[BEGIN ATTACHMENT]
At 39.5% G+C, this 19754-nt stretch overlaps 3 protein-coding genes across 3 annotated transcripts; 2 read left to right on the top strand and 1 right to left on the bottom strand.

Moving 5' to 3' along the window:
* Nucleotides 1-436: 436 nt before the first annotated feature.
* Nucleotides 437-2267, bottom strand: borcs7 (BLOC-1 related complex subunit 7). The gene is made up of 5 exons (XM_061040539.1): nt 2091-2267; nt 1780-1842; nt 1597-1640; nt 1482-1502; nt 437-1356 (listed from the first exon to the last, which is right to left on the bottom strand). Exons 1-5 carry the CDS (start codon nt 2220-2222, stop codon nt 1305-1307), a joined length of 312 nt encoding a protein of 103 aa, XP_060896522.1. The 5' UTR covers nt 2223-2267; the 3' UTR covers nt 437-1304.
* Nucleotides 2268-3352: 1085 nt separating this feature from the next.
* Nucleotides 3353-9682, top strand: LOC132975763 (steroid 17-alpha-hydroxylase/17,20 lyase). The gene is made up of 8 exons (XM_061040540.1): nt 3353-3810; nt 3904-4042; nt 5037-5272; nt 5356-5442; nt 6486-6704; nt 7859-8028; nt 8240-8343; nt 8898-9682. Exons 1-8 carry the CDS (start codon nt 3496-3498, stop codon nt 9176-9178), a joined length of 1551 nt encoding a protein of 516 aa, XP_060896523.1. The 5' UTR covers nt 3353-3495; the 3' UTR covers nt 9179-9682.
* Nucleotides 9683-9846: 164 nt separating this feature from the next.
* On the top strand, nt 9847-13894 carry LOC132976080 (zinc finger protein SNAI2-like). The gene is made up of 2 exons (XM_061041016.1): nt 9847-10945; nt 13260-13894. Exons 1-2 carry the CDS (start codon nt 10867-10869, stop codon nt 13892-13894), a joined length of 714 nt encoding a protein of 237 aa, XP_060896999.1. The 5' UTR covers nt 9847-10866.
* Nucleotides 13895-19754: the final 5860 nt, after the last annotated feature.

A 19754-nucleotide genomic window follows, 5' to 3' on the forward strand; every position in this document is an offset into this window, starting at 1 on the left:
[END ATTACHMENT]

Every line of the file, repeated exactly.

At 39.5% G+C, this 19754-nt stretch overlaps 3 protein-coding genes across 3 annotated transcripts; 2 read left to right on the top strand and 1 right to left on the bottom strand.

Moving 5' to 3' along the window:
* Nucleotides 1-436: 436 nt before the first annotated feature.
* Nucleotides 437-2267, bottom strand: borcs7 (BLOC-1 related complex subunit 7). The gene is made up of 5 exons (XM_061040539.1): nt 2091-2267; nt 1780-1842; nt 1597-1640; nt 1482-1502; nt 437-1356 (listed from the first exon to the last, which is right to left on the bottom strand). Exons 1-5 carry the CDS (start codon nt 2220-2222, stop codon nt 1305-1307), a joined length of 312 nt encoding a protein of 103 aa, XP_060896522.1. The 5' UTR covers nt 2223-2267; the 3' UTR covers nt 437-1304.
* Nucleotides 2268-3352: 1085 nt separating this feature from the next.
* Nucleotides 3353-9682, top strand: LOC132975763 (steroid 17-alpha-hydroxylase/17,20 lyase). The gene is made up of 8 exons (XM_061040540.1): nt 3353-3810; nt 3904-4042; nt 5037-5272; nt 5356-5442; nt 6486-6704; nt 7859-8028; nt 8240-8343; nt 8898-9682. Exons 1-8 carry the CDS (start codon nt 3496-3498, stop codon nt 9176-9178), a joined length of 1551 nt encoding a protein of 516 aa, XP_060896523.1. The 5' UTR covers nt 3353-3495; the 3' UTR covers nt 9179-9682.
* Nucleotides 9683-9846: 164 nt separating this feature from the next.
* On the top strand, nt 9847-13894 carry LOC132976080 (zinc finger protein SNAI2-like). The gene is made up of 2 exons (XM_061041016.1): nt 9847-10945; nt 13260-13894. Exons 1-2 carry the CDS (start codon nt 10867-10869, stop codon nt 13892-13894), a joined length of 714 nt encoding a protein of 237 aa, XP_060896999.1. The 5' UTR covers nt 9847-10866.
* Nucleotides 13895-19754: the final 5860 nt, after the last annotated feature.

A 19754-nucleotide genomic window follows, 5' to 3' on the forward strand; every position in this document is an offset into this window, starting at 1 on the left: